Warren Adelman:     I guess the question is how much do you have that relationship with your banker and your broker?  I think we’ve already seen so much change upfront.  I think it goes without saying that we don’t spend as much time going in the bank to deposit or withdraw money. We do that through ATMs.

I can remember when I was a young man growing up in Canada, having to run to the bank on a Friday afternoon before it closed at 3 o’clock so that I would have money for the weekend.  Thank goodness, we now have ATMs and you’re not tied to the time of the bank’s closing.  I think the fact that so much information is at our fingertips today and so much can be done in a click of a button really means that the relationship we have with bankers, brokers and financial advisors is going to change and we’re going to have to find ways to interact through that new medium.  It may be that you will have some form of network that really is your financial information network and that your broker or your advisor participates in that way.  You’ll get alerts from them by your phone.

I don’t know exactly, but I’m sure it is going to continue to evolve and the financial sector will do its best to evolve with it by enabling these tools and being participatory in the tools because they don’t want to disappear from the game - and nor am I suggesting that they should.  People always need expert advice or the advice of others.  The question is how it’s delivered.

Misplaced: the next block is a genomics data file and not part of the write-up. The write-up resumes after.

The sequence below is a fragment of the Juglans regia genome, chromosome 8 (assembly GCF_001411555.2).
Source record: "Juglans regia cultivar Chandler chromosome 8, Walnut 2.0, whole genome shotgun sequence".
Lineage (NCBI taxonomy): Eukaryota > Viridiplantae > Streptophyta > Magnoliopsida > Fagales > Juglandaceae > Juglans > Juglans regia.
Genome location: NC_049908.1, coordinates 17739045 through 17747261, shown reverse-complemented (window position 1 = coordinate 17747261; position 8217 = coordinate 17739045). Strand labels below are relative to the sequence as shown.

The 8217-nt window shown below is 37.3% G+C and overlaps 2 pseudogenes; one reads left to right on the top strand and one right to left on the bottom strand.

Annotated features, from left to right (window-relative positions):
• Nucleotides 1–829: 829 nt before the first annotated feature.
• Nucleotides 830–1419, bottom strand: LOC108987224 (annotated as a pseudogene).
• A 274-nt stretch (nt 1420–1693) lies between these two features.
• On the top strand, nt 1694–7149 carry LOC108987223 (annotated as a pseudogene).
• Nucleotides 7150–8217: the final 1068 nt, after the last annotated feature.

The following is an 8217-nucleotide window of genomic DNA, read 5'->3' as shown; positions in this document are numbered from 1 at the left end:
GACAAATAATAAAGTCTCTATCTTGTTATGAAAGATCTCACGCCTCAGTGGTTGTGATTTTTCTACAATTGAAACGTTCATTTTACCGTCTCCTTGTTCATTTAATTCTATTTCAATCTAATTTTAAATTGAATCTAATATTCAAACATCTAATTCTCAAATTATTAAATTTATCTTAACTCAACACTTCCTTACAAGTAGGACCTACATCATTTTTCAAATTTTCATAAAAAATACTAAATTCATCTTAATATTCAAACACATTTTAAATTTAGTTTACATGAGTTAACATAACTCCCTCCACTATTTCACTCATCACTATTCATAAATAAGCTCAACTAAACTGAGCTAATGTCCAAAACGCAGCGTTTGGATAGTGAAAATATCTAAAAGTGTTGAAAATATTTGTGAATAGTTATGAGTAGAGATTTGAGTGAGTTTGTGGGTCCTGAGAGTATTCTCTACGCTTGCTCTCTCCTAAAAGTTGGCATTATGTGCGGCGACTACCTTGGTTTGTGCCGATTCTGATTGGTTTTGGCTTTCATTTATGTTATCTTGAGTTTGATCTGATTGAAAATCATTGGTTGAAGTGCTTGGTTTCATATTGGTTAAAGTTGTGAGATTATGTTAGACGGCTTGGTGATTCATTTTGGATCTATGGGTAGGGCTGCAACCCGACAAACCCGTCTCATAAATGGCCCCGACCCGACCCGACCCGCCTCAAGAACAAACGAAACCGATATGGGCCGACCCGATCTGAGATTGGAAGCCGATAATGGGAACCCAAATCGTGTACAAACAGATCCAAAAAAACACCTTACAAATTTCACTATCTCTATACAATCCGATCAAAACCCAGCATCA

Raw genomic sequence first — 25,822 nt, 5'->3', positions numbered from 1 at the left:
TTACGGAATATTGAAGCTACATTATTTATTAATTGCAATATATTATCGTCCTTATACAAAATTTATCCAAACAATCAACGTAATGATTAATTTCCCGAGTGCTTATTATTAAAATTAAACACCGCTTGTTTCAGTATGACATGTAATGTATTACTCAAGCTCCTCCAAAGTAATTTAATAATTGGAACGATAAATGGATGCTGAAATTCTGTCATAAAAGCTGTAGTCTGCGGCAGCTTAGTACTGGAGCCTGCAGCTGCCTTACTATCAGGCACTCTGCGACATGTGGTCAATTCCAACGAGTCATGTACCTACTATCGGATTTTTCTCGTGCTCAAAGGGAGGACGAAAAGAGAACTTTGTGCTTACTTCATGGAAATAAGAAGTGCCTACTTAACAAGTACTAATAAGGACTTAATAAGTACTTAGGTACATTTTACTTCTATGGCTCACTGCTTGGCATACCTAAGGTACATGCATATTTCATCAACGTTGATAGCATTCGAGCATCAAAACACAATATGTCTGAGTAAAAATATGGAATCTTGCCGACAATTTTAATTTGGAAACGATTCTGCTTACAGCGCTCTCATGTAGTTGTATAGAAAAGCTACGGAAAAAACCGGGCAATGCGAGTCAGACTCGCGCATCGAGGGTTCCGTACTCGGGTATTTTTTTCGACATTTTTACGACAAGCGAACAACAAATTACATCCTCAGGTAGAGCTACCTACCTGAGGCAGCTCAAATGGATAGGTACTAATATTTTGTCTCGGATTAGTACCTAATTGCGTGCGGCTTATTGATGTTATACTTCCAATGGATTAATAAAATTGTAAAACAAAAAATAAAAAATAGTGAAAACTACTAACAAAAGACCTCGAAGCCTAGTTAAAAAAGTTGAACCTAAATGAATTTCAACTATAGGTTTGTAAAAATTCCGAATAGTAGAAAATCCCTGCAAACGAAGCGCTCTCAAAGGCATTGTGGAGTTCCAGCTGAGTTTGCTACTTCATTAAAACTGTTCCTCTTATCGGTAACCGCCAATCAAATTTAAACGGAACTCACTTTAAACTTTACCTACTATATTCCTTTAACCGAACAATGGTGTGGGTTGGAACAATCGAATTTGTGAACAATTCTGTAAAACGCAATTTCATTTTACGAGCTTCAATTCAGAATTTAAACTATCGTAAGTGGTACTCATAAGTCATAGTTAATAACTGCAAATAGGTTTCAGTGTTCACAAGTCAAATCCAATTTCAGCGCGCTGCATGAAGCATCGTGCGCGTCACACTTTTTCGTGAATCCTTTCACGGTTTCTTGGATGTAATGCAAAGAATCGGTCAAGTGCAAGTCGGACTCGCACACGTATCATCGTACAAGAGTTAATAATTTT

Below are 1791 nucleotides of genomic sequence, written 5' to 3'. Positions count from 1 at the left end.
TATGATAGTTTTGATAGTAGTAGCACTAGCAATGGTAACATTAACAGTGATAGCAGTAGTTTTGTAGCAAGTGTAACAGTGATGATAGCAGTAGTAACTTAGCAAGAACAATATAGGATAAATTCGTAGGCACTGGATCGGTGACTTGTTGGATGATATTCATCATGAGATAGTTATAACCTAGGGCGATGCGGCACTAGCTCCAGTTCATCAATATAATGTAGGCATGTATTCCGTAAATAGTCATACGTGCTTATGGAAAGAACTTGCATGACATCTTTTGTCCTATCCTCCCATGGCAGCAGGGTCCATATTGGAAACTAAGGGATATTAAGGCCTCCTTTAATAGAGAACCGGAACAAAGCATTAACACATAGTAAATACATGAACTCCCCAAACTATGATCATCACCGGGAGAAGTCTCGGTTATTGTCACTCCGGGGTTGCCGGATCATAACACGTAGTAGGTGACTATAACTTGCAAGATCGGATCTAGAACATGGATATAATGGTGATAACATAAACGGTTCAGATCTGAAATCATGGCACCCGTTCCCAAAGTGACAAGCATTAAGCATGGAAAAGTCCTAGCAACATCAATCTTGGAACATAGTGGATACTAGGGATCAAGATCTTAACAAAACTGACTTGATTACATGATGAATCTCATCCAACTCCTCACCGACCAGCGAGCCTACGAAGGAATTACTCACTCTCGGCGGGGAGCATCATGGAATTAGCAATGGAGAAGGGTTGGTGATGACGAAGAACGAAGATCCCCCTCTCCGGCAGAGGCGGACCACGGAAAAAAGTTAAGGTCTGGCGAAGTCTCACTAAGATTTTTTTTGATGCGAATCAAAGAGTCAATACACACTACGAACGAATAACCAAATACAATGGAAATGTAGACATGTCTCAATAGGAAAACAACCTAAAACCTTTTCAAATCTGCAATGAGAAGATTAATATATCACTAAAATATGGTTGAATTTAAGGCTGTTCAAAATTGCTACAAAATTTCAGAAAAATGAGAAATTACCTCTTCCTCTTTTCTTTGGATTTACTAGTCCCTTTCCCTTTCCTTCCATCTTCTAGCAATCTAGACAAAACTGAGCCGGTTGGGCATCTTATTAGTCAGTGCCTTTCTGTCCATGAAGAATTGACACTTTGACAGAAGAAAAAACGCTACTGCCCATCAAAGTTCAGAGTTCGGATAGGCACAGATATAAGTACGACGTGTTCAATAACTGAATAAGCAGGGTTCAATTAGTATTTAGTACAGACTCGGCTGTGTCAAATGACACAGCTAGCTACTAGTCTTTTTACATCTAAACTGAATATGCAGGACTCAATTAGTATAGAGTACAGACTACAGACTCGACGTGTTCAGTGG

I’m in a web-hosting, domain name, site security, small business presence environment.  I’m not a financial expert, so I’m quite possibly getting into an area that’s not my domain expertise.


Douglas Goldstein:    Would you give any practical advice for someone starting out who wants to use the web as the core of his business?

Warren Adelman:     From our perspective, the domain name is really 21st century real estate.  It’s a piece of property, so to speak, that you can register and that transcends traditional world boundaries.  The way we look at it is that you have to go where the eyeballs are, and the eyeballs, whether it’s for entertainment, for communications, for real estate, for finance, or for sales, are increasingly moving to the internet.

Our business today has about 9.5 million customers, and the majority of them are small businesses.  What they found with us is that for about $140 to $150 a year, you can have your domain name, your website, your marketing tools, your email, website security, all under one roof for very low cost.  We always joke that for the price of a small amount of Starbucks Frapuccino, you will be able to enable your business online.